5. Sadly cask is something akin to unicorn shit in the US, but even with regular old craft beer I feel like prices are spiralling out of control. It is standard now in Central VA to pay $6 for a 16oz glass of glass, which works out to $7.50 for a proper sized pint, which is £5.50 at current exchange rates. A six pack of pretty much anything from the big craft breweries, including here the AB-InBev breweries, is likely to be about $10 for the equivalent of 4.5 US pints, making each pint at home cost $2.20. Those numbers are even more startling in South Carolina where I can get Sierra Nevada 6 packs for $8 ($1.77 per US pint), as opposed to $5 in the pub. Is it any wonder that I find myself less and less going to the pub for anything more than a pint or 2 after work on a Friday (sure having 6 week old twins might play into that somewhat)?

  6. The other issue I see and hear more of is overall quality of real ale, many cask drinkers are turning away from cask beer as the current trend to have a new beer on the pump every time means it can be russian roulette trying to find a decent beer to drink, quality and consistency needs to improve. (which brings me back to “maybe that’s a good thing?” with SBR)

    I’ve seen this argument a few times, and I’m genuinely baffled by it. Either in the Bath/Bristol/West Wiltshire area we’ve got brilliant pubs or, I’m spectacularly lucky, but I can’t remember the last time I have had a bad pint.
    I’m a big fan of my two locals (both 400 yards from my house) one is a skittle alley, darts, proper boozer type that always has Proper Job, Doombar & Butcombe, all of which are fine, the next has its own onsite microbrewery, and serves a vast array of beers. Neither pub serves bad beer, same in central Bath pubs and Bristol pubs when I go out after work. Are people actually getting bad beers in pubs regularly?

    1. “overall quality of real ale” is one reason why on my trips to the UK I am happy to go to a Spoons pub more often than not. I think I have only had a bum pint once or twice at Spoons in all my years of drinking.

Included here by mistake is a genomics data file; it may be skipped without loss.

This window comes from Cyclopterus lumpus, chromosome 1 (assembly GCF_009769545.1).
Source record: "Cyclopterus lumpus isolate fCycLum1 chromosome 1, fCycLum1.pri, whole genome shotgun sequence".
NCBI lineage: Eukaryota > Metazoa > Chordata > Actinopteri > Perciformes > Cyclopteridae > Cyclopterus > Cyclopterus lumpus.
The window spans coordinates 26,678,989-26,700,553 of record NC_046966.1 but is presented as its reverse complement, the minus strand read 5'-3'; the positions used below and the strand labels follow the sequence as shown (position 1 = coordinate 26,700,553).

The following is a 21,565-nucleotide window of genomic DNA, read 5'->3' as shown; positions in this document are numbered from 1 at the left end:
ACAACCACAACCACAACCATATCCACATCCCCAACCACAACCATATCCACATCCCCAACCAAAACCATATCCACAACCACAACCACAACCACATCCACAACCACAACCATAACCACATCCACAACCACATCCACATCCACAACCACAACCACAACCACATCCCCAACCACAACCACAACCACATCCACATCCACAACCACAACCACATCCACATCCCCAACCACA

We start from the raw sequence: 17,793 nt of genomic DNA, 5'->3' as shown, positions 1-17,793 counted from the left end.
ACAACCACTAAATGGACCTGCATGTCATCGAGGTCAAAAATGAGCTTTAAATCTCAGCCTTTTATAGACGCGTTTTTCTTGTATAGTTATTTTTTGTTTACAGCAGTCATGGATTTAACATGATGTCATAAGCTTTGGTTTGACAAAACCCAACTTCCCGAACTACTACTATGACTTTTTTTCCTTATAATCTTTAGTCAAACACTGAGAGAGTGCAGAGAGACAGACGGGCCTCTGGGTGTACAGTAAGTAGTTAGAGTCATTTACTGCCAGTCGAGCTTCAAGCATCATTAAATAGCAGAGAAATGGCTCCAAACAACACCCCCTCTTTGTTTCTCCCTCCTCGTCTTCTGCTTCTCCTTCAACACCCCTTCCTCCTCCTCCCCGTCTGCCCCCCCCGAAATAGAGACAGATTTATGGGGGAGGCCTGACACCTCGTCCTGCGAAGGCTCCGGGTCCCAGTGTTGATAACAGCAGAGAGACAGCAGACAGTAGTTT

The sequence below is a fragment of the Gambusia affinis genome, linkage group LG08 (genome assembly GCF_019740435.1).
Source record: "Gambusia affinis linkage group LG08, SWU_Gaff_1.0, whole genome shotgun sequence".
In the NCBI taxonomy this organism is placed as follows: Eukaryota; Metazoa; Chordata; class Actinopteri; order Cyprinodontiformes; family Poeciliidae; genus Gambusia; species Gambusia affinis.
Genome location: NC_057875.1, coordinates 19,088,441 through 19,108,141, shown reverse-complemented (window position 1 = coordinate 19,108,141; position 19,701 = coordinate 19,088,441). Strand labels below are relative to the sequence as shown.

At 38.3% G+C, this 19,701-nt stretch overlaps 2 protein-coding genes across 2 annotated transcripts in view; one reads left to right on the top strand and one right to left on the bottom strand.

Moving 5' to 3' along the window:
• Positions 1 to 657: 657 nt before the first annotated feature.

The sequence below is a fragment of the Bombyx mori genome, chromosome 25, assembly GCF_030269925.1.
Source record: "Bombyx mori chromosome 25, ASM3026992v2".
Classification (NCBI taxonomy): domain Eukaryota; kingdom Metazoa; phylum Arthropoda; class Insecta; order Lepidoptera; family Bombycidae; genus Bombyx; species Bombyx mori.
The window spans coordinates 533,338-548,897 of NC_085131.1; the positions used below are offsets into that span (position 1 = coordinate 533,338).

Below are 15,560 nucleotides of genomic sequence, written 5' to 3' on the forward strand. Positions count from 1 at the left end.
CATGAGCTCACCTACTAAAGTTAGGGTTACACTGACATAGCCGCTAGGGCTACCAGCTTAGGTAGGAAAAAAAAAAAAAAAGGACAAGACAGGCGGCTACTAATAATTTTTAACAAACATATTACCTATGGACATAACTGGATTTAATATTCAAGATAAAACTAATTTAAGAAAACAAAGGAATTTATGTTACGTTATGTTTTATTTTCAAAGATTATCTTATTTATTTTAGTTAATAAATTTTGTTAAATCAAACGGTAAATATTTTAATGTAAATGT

7. What’s killing the smaller breweries is the beer tie. You can eat a slim profit margin on cask if the landlord buys some keg off you to balance the sale, the problem is that so few landlords are even allowed to buy keg beer on the open market.

    The small breweries doing the best are the ones that can sell into the big cities that have lots of free of tie venues to buy the higher margin product. Ironically these venues also seem more willing to pay the price of a strong and hoppy cask beer as their customers will pay for it.

    As a small brewer there is little to no money in cask beer. There’s also little to no money in keg if your customers aren’t allowed to buy it.

  8. This battle rages on…and on…and on…..Ever since Marco Pierre White decided to charge £5.00 a pint because he said it was a labour intensive product.
    Labour intensive it may be but its a labour of love for some, I ran a pub for ten years where when I took it over, ale meant a generic IPA on one hand pull. It took me a while but I got it up to five hand pulls and a joint first in our local Camra branch. Our ales were cheaper than our kegs, we made no bones about it, we wanted to sell it while it was in peak condition, our reputation spread, we sold more, our turnover was up, our profit was up. Customers were happy, we were happy. I dont run pubs anymore but I still love real ale, and sometimes I walk into a bar, order something which sounds great, pay £4.50 to £5.00 a pint and quite honestly wouldn’t wash my dog with it.
    Get your product up to a premium product if you want to charge more for it, but if you get the price right and the product is spot on you’ll sell more because your reputation will precede you.